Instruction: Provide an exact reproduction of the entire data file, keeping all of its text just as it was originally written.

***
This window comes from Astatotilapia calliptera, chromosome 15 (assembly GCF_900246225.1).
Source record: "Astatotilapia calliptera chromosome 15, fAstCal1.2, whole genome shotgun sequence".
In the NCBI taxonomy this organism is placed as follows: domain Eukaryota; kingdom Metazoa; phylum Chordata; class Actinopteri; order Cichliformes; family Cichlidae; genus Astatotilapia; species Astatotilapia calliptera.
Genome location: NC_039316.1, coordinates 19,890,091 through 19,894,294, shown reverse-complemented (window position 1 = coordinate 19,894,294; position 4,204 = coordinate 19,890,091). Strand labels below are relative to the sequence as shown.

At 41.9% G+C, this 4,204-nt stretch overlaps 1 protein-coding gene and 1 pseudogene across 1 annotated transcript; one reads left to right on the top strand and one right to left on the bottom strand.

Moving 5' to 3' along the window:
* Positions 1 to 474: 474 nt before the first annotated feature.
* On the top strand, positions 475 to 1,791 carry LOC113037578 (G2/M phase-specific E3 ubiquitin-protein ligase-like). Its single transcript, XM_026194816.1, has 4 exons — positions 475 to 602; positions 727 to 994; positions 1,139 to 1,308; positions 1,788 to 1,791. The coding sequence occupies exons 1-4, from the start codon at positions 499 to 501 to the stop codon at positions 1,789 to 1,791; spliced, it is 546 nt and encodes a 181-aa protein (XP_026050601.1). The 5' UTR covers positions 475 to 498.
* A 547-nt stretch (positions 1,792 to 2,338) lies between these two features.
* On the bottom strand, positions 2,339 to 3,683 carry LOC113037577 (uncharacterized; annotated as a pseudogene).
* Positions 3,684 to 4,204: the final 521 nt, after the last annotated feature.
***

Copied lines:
This window comes from Astatotilapia calliptera, chromosome 15 (assembly GCF_900246225.1).
Source record: "Astatotilapia calliptera chromosome 15, fAstCal1.2, whole genome shotgun sequence".
In the NCBI taxonomy this organism is placed as follows: domain Eukaryota; kingdom Metazoa; phylum Chordata; class Actinopteri; order Cichliformes; family Cichlidae; genus Astatotilapia; species Astatotilapia calliptera.
Genome location: NC_039316.1, coordinates 19,890,091 through 19,894,294, shown reverse-complemented (window position 1 = coordinate 19,894,294; position 4,204 = coordinate 19,890,091). Strand labels below are relative to the sequence as shown.

At 41.9% G+C, this 4,204-nt stretch overlaps 1 protein-coding gene and 1 pseudogene across 1 annotated transcript; one reads left to right on the top strand and one right to left on the bottom strand.

Moving 5' to 3' along the window:
* Positions 1 to 474: 474 nt before the first annotated feature.
* On the top strand, positions 475 to 1,791 carry LOC113037578 (G2/M phase-specific E3 ubiquitin-protein ligase-like). Its single transcript, XM_026194816.1, has 4 exons — positions 475 to 602; positions 727 to 994; positions 1,139 to 1,308; positions 1,788 to 1,791. The coding sequence occupies exons 1-4, from the start codon at positions 499 to 501 to the stop codon at positions 1,789 to 1,791; spliced, it is 546 nt and encodes a 181-aa protein (XP_026050601.1). The 5' UTR covers positions 475 to 498.
* A 547-nt stretch (positions 1,792 to 2,338) lies between these two features.
* On the bottom strand, positions 2,339 to 3,683 carry LOC113037577 (uncharacterized; annotated as a pseudogene).
* Positions 3,684 to 4,204: the final 521 nt, after the last annotated feature.